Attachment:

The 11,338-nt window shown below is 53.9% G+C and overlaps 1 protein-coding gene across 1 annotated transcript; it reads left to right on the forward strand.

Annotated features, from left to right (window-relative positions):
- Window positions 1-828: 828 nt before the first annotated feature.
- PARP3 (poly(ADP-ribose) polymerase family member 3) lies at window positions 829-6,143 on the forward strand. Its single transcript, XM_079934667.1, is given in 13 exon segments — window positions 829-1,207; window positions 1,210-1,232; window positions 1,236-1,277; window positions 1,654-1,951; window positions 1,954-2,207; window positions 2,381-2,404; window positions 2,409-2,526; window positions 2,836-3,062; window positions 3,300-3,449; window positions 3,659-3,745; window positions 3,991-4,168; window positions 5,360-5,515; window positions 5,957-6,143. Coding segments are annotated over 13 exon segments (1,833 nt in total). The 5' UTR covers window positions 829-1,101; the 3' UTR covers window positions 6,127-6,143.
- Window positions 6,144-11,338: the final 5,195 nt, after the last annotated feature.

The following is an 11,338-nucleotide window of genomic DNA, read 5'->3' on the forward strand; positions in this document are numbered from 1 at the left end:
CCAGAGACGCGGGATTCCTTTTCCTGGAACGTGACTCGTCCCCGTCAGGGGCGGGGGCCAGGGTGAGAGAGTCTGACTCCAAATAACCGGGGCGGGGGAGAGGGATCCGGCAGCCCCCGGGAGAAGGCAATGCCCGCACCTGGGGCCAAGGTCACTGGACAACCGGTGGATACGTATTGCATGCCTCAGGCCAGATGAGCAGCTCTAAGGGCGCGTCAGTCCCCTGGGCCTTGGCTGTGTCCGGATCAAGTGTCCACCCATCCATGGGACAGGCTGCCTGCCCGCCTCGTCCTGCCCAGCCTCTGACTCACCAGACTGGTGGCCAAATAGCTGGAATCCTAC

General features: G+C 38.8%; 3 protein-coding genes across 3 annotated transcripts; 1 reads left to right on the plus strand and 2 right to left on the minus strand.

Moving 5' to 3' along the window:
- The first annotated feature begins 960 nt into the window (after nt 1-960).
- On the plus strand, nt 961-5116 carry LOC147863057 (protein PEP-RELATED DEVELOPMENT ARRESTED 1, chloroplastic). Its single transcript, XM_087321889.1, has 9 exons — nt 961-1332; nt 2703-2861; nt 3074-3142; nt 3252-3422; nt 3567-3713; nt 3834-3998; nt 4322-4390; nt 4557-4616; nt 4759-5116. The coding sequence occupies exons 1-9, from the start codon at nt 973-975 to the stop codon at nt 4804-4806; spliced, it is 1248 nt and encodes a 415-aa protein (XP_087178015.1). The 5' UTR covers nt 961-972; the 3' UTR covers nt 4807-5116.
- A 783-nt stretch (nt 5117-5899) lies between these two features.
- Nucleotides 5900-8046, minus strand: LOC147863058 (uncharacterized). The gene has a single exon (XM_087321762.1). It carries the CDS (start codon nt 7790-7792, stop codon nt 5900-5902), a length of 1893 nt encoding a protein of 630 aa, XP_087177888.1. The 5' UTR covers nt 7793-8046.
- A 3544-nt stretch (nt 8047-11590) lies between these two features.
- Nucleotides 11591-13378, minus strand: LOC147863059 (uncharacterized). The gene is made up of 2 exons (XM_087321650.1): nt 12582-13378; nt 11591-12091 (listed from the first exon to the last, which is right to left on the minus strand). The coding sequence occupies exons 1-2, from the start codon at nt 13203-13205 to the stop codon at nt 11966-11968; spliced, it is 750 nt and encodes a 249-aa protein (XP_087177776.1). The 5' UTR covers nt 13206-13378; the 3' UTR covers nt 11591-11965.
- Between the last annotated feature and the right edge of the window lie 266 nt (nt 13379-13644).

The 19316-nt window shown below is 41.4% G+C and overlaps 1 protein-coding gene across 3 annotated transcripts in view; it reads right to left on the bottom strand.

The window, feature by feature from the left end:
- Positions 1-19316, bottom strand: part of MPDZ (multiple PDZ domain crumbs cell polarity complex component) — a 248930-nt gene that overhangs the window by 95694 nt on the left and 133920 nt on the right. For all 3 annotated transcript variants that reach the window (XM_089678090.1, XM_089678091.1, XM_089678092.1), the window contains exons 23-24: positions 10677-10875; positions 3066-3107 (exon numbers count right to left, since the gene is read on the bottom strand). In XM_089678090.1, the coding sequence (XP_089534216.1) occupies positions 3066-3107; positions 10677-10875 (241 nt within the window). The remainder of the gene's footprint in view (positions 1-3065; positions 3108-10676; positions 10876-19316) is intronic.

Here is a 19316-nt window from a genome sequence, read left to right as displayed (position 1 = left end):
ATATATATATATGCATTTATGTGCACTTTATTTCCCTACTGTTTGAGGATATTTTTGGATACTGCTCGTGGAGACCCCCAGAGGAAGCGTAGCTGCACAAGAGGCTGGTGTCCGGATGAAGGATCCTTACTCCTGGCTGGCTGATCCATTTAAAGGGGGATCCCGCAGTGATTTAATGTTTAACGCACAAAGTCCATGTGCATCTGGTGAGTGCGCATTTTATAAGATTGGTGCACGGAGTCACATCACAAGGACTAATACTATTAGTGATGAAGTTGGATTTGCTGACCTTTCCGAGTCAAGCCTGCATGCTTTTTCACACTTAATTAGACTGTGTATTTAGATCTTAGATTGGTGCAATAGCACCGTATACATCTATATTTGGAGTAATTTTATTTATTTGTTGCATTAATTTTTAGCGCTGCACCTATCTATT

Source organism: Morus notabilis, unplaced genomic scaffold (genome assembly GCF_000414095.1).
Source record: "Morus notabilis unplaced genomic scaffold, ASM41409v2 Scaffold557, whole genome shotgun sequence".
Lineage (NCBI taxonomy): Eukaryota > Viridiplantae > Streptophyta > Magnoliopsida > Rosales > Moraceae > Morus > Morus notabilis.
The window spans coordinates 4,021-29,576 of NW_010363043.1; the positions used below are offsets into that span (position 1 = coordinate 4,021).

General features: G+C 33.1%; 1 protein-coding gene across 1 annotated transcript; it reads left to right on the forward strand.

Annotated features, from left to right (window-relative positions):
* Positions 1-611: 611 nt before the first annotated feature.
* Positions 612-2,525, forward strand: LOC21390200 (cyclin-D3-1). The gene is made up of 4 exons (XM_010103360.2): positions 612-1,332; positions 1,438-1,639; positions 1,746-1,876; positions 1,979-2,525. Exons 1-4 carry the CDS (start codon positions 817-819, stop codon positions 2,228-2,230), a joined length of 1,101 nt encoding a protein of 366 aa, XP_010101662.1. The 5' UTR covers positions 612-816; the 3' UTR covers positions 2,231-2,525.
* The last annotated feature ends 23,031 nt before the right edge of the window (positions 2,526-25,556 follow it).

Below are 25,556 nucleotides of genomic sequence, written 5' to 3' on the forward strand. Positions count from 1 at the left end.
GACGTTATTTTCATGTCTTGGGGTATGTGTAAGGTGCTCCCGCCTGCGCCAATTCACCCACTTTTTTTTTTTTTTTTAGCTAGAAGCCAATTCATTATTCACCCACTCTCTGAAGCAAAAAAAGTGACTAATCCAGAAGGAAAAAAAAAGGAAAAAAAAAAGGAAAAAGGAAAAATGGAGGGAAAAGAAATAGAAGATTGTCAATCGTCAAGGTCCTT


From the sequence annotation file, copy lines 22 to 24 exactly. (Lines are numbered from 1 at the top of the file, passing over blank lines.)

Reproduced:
Source organism: Morus notabilis, unplaced genomic scaffold (genome assembly GCF_000414095.1).
Source record: "Morus notabilis unplaced genomic scaffold, ASM41409v2 Scaffold557, whole genome shotgun sequence".
Lineage (NCBI taxonomy): Eukaryota > Viridiplantae > Streptophyta > Magnoliopsida > Rosales > Moraceae > Morus > Morus notabilis.